While the group was waiting at the station, Jennifer was brought in.2 She was rigid and apprehensive, on the verge of tears, with her shoulders turned in, her fists clenched, and her body covered with mud. Maene then took the other children back to the Center.
When Vikki arrived at the Center to pick up her daughters, Elizabeth came out screaming that Jennifer was at the police station and they would not let her go. This is the first Vikki knew of anything happening to Jennifer. Elizabeth returned to the police station with her mother.
Jennifer, Elizabeth, and Vikki sued the United States under the Federal Tort Claims Act. Jennifer's claim was for the negligent supervision which allowed her to become separated, abducted and raped. Vikki seeks recovery for negligent infliction of emotional distress on the theory that the Youth Center undertook to supervise and care for her daughters, and failed to do so by permitting Jennifer to become separated and by causing Elizabeth to participate in the search and become aware of the injury to Jennifer. Elizabeth also seeks recovery for negligent infliction of emotional distress in that she became aware that her younger sister had disappeared, participated in the search, and learned that her sister had been abducted and assaulted.
The district court granted the government's motion for summary judgment on the second and third claims, concluding that Vikki could not maintain her action because the government's negligent supervision of Jennifer was conduct directed at Jennifer, not Vikki; and that Elizabeth could not pursue hers because she also was not a direct victim of the negligence, nor had she shown the contemporaneous and sensory perception of the abduction and rape of her sister required for bystander liability. After trial on the merits of Jennifer's claim, the district court awarded $200,000 in economic damages and $600,000 in non-economic damages.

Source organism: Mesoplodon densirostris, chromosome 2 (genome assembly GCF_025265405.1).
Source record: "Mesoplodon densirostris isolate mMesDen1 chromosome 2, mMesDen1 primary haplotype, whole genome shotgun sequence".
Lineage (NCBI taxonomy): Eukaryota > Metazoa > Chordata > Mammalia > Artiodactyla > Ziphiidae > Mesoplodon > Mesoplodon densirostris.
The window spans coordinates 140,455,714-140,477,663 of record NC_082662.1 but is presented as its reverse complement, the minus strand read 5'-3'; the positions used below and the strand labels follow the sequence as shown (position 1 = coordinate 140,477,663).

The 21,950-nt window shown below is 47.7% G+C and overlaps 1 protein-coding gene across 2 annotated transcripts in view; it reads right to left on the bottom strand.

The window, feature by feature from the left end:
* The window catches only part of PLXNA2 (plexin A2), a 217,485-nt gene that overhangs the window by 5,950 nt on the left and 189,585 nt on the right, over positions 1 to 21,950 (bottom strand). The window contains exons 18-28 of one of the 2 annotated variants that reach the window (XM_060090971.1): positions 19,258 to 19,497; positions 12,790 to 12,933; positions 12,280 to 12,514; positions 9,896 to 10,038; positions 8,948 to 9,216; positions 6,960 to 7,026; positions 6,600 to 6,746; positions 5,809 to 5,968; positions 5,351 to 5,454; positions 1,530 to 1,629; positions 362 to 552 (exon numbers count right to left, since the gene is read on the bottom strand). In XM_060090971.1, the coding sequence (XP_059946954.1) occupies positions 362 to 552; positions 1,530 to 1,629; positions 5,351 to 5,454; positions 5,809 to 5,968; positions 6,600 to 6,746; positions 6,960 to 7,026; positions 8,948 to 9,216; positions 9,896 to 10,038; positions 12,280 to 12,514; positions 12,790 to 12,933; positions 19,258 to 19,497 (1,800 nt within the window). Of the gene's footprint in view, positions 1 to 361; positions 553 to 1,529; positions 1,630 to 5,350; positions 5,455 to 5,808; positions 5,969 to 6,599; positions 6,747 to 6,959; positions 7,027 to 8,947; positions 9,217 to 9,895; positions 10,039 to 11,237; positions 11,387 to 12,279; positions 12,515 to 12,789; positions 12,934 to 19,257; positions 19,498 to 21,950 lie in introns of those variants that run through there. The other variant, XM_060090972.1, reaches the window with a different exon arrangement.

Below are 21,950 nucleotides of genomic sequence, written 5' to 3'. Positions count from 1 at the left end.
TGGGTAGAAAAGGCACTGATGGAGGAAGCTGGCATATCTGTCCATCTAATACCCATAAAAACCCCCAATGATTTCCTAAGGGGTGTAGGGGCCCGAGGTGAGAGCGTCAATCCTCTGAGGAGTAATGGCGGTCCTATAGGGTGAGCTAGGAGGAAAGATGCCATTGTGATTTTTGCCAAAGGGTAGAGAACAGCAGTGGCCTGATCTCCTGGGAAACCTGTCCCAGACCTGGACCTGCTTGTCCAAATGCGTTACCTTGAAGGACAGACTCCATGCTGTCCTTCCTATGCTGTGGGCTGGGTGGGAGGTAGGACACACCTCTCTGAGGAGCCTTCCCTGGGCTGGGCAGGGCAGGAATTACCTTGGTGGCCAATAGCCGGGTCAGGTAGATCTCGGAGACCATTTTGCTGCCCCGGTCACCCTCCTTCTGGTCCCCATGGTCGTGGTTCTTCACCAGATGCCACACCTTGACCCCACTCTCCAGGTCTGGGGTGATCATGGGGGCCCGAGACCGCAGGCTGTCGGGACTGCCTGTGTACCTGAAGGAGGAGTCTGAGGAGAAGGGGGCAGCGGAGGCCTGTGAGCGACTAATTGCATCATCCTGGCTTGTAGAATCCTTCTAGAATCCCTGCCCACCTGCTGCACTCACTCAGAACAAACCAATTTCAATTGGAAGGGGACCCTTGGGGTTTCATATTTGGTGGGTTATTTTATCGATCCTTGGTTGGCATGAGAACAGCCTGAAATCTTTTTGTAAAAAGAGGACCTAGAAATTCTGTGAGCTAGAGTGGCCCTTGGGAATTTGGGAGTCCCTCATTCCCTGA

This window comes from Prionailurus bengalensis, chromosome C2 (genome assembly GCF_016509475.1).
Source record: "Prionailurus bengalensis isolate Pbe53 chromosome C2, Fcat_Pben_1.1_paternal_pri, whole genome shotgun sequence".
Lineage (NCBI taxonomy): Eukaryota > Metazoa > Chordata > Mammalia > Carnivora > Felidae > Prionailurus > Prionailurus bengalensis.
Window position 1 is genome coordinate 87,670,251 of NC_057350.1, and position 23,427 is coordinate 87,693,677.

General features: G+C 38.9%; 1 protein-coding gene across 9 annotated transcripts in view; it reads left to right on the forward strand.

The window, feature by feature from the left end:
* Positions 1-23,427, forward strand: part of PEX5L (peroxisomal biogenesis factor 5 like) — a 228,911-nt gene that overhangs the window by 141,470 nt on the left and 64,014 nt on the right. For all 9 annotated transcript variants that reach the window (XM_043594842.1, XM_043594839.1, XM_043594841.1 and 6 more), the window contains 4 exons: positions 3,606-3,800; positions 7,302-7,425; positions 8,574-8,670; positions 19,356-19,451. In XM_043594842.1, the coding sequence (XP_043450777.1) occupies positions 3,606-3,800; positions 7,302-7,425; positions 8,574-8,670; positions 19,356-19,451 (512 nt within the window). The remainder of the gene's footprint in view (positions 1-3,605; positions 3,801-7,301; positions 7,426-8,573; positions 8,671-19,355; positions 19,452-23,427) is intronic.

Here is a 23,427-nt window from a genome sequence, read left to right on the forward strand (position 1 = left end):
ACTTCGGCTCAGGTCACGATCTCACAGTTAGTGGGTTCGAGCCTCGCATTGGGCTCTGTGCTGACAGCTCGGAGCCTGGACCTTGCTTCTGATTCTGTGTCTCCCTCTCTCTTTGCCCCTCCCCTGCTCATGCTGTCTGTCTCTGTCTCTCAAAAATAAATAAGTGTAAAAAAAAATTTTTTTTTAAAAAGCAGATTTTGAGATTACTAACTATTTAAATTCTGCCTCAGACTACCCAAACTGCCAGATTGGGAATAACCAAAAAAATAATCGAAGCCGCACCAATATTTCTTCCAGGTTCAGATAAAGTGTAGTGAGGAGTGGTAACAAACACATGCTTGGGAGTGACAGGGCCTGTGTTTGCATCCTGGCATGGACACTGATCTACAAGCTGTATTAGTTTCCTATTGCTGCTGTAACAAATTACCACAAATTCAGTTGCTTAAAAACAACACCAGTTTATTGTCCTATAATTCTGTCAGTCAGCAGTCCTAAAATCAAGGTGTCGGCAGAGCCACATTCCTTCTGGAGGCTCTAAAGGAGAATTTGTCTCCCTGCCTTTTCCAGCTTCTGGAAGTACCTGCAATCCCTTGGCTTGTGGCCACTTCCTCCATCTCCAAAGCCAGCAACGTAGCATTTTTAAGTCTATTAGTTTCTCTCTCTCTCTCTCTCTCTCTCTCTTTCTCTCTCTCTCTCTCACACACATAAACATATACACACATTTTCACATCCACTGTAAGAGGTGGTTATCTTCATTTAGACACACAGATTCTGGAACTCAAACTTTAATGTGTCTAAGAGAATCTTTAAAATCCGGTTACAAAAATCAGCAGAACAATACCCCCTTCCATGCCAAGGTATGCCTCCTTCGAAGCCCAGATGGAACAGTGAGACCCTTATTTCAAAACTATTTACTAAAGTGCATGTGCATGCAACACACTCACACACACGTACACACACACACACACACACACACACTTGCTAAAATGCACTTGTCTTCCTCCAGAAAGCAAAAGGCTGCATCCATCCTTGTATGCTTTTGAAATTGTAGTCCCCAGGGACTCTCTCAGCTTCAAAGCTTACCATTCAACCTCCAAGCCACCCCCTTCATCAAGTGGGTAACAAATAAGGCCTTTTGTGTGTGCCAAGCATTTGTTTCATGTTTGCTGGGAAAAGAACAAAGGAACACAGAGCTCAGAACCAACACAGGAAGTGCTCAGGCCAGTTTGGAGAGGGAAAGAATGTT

Vikki and Elizabeth appeal the summary judgments; the United States does not appeal the district court's finding of liability in favor of Jennifer or the amount of damages, but challenges its failure to apply California Civil Code § 1431.2.
We review a grant of summary judgment de novo. Kruso v. International Tel. & Tel. Corp., 872 F.2d 1416, 1421 (9th Cir. 1989), cert. denied, 496 U.S. 937, 110 S. Ct. 3217, 110 L. Ed. 2d 664 (1990). We determine, viewing the evidence in the light most favorable to the non-moving party, whether there are any genuine issues of material fact and whether the district court correctly applied the relevant substantive law. Fu-Kong Tzung v. State Farm Fire & Casualty Co., 873 F.2d 1338, 1339-40 (9th Cir. 1989).
Vikki and Elizabeth contend that the district court misapplied California law concerning liability for negligent infliction of emotional distress under the "bystander" rule of Dillon v. Legg, 68 Cal. 2d 728, 69 Cal. Rptr. 72, 441 P.2d 912 (1968), as to Elizabeth, and under the "direct victim" rule of Molien v. Kaiser Found. Hospitals, 27 Cal. 3d 916, 923, 167 Cal. Rptr. 831, 616 P.2d 813 (1980), as to both Elizabeth and Vikki.